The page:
Sears stated that she once expressed sadness at the death of Julian Bond, a civil rights activist. Sears said that she remembers calling it "terrible", while Greg McMichael drove Sears and her daughter to the airport.

"Terrible? "I wish that guy would have been in the ground years back," Greg McMichael replied, Sears testified. "All these Blacks create trouble. They should all die, I wish.

Sears claimed that McMichael went on an anti Black tirade for several more minutes, which carried "meannesses and ugliness over a whole race" Both she and her daughter were stunned into silence and felt afraid.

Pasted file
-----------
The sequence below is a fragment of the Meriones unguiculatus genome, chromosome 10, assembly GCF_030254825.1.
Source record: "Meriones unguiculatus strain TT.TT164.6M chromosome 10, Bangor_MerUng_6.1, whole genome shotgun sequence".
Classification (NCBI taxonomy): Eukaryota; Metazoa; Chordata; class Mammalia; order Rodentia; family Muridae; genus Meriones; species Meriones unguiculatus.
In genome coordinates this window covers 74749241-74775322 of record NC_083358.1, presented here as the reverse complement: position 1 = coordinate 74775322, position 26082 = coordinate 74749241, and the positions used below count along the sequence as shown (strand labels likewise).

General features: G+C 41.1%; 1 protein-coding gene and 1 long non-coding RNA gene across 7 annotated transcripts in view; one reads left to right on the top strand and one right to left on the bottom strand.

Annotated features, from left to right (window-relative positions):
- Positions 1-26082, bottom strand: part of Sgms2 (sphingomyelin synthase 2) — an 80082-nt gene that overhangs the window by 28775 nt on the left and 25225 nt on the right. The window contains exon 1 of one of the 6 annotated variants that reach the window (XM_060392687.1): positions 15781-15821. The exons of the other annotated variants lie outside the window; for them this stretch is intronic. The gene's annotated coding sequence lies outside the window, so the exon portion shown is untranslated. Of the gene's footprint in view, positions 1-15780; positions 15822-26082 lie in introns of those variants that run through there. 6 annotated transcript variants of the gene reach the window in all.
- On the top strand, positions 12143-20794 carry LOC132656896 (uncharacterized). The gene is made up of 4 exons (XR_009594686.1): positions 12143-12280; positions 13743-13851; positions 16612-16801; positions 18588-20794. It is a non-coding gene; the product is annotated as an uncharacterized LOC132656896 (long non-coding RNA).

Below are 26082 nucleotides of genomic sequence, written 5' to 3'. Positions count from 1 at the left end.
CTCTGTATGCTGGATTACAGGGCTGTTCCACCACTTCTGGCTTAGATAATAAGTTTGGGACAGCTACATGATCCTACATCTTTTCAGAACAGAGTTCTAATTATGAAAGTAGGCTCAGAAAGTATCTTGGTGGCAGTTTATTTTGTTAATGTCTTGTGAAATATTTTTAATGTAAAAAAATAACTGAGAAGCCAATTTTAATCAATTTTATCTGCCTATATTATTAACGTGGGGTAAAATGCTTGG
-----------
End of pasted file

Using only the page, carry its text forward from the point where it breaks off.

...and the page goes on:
The prosecution was then dismissed and Greg McMichael's defense called one witness. Evelyn Cofer was a long-time Satilla Shores resident who testified that she saw a white male under a bridge nearby, suspected of breaking into homes.

McMichael had called police previously about the man. However, the prosecution said McMichael called the non-emergency number for police and pursued the matter without urgency. He did not respond the same way as Arbery who ran past his house.

After Cofer's testimony, the defense was dismissed. Bryan and Travis McMichael's attorneys did not call witnesses.

Closing arguments will be held on Monday.